The module can be made in various ways. One such method is by molding as one unit with the contact clips 13 molded in situ, but'such a mold would be complex and expensive. In the example illustrated the module has been made by a sandwich construction comprising three core members and an outer member or casing. The three core members are indicated at 60, 61 and 62 in FIG. 3, and the casing 64. The core members are assembled together with the terminal clips sandwiched between them.

The form of the core members is seen more clearly in FIGS. 6 to 13, which are exploded and assembled view of a module from the top and the bottom. As seen in FIGS. 6 to 13, member 62, conveniently referred to as the bottom member, has flat back surface 70 with a projecting bottom edge 71. On its front surface are formed a series of parallel grooves 72 five in number. The grooves 72 are formed in five parallel ribs 73 with channels 74 therebetween.

Member 61, referred to as the centre member, has a central laterally extending web 75 with four central ribs 76 and end ribs 77 and 78. These ribs 76, 77 and 78 extend normal to-the web 75 on both sides of the web. Grooves 79 extend across the outer ends of the ribs 76 and 77. Grooves 80 extend down one surface the top surface 81 of the ribs 76 and 77. On the bottom or lower surface of the web 74, between the ribs 76, 77 and 78 are formed elongate projections 82. Two projections 82 are formed in channels 83 between each pair of ribs and these ribs are positioned to engage in holes the contact clips 13. Channels 83 are positioned so as to fit over the ribs 73 -FIG. 6.

Member 60, the top member, has a main back web or body portion 85 from the lower surface of which project four central ribs 86, and end ribs 87 and 88. The ribs 86 and 88 have grooves 89 extending across the outer end thereof. Between the ribs 86, 87 and 88 are formed elongate projections 90. Two projections 90 are formed in channels 91 between each pair of ribs and are positioned to engage in holes in further contact clips 13. The ribs 86 are positioned in the top member 60 so as to enter channels 92 between the ribs 76 and 77 FIG. 7. I

The three members 60, 61 and 62 are shown assembled in FIGS. 9 and 13. Projections 95 are formed on members 61 and 62 and cooperating recesses 96 on members 60 and 61 to provide location between members. Prior to assembly contact clips are positioned in channels 83 fitting over projections 82 and also in channels 91, fitting over projections 90. The three members are than pressed together, ribs 73 of bottom member 62 entering the channels 83 of centre member 61 and holding one row of contact clips in position, and the upper ends of ribs 76 and 77 of centre member 61 entering channels 91 of the top member 60 to hold the other row of contact clips in position. It will be noted that the channels 91 of top member 60 are offset laterally relative to the channels 83 of the centre member 61. This provides for the staggering of the rows of contact clips 13.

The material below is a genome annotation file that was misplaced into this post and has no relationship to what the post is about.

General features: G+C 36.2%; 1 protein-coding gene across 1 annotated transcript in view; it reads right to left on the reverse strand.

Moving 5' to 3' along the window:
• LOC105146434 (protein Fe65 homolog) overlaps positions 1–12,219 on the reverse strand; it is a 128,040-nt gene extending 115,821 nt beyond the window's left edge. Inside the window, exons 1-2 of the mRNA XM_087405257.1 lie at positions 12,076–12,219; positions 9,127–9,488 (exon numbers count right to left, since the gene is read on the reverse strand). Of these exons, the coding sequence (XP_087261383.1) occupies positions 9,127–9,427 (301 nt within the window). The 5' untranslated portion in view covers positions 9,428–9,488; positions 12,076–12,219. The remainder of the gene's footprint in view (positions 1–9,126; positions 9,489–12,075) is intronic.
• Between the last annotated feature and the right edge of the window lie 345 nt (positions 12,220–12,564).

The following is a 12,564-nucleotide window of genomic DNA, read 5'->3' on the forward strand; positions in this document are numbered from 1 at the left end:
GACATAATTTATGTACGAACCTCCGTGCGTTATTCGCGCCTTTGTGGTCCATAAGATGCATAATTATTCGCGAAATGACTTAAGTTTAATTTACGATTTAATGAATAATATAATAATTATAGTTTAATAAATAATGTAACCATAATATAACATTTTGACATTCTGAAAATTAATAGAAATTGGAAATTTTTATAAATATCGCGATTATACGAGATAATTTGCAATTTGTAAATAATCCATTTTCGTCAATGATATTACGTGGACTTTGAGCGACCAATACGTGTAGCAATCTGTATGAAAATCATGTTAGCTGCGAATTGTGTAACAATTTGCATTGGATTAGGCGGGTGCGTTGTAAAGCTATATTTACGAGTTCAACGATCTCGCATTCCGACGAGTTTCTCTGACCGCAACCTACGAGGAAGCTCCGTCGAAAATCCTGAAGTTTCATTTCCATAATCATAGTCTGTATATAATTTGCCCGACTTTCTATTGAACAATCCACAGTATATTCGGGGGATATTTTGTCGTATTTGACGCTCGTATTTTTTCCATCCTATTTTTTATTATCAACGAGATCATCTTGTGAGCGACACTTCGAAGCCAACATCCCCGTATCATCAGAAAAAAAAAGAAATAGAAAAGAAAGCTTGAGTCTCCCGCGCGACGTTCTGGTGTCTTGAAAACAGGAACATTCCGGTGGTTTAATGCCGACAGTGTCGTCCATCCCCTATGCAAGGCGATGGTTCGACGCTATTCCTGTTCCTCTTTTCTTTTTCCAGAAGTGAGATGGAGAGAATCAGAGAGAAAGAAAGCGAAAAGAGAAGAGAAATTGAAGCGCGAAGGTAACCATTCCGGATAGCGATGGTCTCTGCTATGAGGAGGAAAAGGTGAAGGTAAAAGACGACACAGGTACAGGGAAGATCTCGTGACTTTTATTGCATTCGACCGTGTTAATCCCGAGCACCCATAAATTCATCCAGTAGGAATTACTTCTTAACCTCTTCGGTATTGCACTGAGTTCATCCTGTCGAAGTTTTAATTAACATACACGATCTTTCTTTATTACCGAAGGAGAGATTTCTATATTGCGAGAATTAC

When the three members are assembled, as in FIGS. 9 and 13, they are inserted in an outer member, indicated at 100 in FIGS. 2 and 3. The outer member 100 has inwardly projecting ribs 101 on the sides at the forward edges of these ribs engage with recesses 102 which extend across the sides of the members 60 and 61, to retain the assembly together. Alternate ways of maintaining the assembly together can be used, such as adhesives, welding and the like.

The various members are shaped to prevent water entering the connector. Thus the module 10, in addition to entirely encompassing the base member 11 on its top and bottom edges, has side members or skirts -105 in FIG. 2 which enter channels 106 FIG. 2

' in the base member. Also the cover 12 fits all round the module 10 and has a projecting rib 107 FIG. 1- which is shaped to provide a drip member to encourage any water on the connector to drip off.

Colour coding can be provided for each module, for example along the edge 108 FIG. 1. Various means can be used for mounting a base member on a support. In FIG. l,'with a base member 11 being five units long, snap-plug type fasteners 109 are shown which snap into ready drilled holes 110 in a support frame 111. The snap plugs can be removeable to leave holes to permit mounting by screws.

Seen in FIG. 3 is an additional feature which can be provided. Grooves 112 are formed in the top inner surface of outer member 100, these grooves forming enclosed channels when the module is assembled. It is possible to insert temporary connections into these channels. Thus, for example, if it is intended to change a connection to the outer ends of a pair of contact clips, such as when changing a subscriber member or other reason, a temporary connection can be established by one of these channels before the related wire 18 is disconnected. When the wire 18 is reconnected to its new contact clip the temporary connection can be removed. It is also possible to use the channels formed by grooves 112 to check continuity and the like by means of probes.

FIGS. 14, 15, 16 and 17 illustrate one form of tool for inserting the wires 18 into the terminals 13.

- As illustrated in FIG. 14, a wire insertion tool has a handle portion 210 and a barrel portion 211. The barrel portion is hollow, ha'ving an axially extending bore 212. Conveniently the tool casing is formed from two plastic moldings forming opposed halves 213 and 214, as seen in FIGS. 15, l6 and 17. 4